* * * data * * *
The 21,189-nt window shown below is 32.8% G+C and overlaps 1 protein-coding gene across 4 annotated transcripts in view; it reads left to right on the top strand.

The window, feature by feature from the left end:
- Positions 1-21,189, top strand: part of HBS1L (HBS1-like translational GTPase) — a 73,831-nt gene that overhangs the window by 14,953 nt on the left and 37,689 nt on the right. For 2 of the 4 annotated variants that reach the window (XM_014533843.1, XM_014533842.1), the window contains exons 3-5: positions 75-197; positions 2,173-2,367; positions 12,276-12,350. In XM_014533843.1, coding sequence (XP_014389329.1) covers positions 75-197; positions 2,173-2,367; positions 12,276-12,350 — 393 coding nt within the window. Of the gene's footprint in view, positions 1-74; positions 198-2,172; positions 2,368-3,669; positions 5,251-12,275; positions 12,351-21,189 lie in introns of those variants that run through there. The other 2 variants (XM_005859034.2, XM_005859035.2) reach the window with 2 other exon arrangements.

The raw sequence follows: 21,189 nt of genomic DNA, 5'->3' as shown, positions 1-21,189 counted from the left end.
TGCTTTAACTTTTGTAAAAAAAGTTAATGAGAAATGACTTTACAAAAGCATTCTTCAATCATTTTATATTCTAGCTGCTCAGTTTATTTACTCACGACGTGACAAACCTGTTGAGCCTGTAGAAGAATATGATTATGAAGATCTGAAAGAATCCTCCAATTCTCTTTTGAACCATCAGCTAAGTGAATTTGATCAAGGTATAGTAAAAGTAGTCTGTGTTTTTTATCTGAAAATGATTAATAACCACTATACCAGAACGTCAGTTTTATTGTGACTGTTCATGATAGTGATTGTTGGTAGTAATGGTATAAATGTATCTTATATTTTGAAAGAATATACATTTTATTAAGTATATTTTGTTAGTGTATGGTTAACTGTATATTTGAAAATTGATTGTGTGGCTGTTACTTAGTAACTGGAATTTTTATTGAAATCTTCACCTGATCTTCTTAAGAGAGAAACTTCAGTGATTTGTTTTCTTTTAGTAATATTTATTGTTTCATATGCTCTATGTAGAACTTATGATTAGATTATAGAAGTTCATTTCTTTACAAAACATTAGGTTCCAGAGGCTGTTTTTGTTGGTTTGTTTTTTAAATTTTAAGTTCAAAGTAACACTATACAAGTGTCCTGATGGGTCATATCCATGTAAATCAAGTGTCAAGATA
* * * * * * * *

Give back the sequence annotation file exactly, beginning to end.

The 21,189-nt window shown below is 32.8% G+C and overlaps 1 protein-coding gene across 4 annotated transcripts in view; it reads left to right on the top strand.

The window, feature by feature from the left end:
- Positions 1-21,189, top strand: part of HBS1L (HBS1-like translational GTPase) — a 73,831-nt gene that overhangs the window by 14,953 nt on the left and 37,689 nt on the right. For 2 of the 4 annotated variants that reach the window (XM_014533843.1, XM_014533842.1), the window contains exons 3-5: positions 75-197; positions 2,173-2,367; positions 12,276-12,350. In XM_014533843.1, coding sequence (XP_014389329.1) covers positions 75-197; positions 2,173-2,367; positions 12,276-12,350 — 393 coding nt within the window. Of the gene's footprint in view, positions 1-74; positions 198-2,172; positions 2,368-3,669; positions 5,251-12,275; positions 12,351-21,189 lie in introns of those variants that run through there. The other 2 variants (XM_005859034.2, XM_005859035.2) reach the window with 2 other exon arrangements.

The raw sequence follows: 21,189 nt of genomic DNA, 5'->3' as shown, positions 1-21,189 counted from the left end.
TGCTTTAACTTTTGTAAAAAAAGTTAATGAGAAATGACTTTACAAAAGCATTCTTCAATCATTTTATATTCTAGCTGCTCAGTTTATTTACTCACGACGTGACAAACCTGTTGAGCCTGTAGAAGAATATGATTATGAAGATCTGAAAGAATCCTCCAATTCTCTTTTGAACCATCAGCTAAGTGAATTTGATCAAGGTATAGTAAAAGTAGTCTGTGTTTTTTATCTGAAAATGATTAATAACCACTATACCAGAACGTCAGTTTTATTGTGACTGTTCATGATAGTGATTGTTGGTAGTAATGGTATAAATGTATCTTATATTTTGAAAGAATATACATTTTATTAAGTATATTTTGTTAGTGTATGGTTAACTGTATATTTGAAAATTGATTGTGTGGCTGTTACTTAGTAACTGGAATTTTTATTGAAATCTTCACCTGATCTTCTTAAGAGAGAAACTTCAGTGATTTGTTTTCTTTTAGTAATATTTATTGTTTCATATGCTCTATGTAGAACTTATGATTAGATTATAGAAGTTCATTTCTTTACAAAACATTAGGTTCCAGAGGCTGTTTTTGTTGGTTTGTTTTTTAAATTTTAAGTTCAAAGTAACACTATACAAGTGTCCTGATGGGTCATATCCATGTAAATCAAGTGTCAAGATA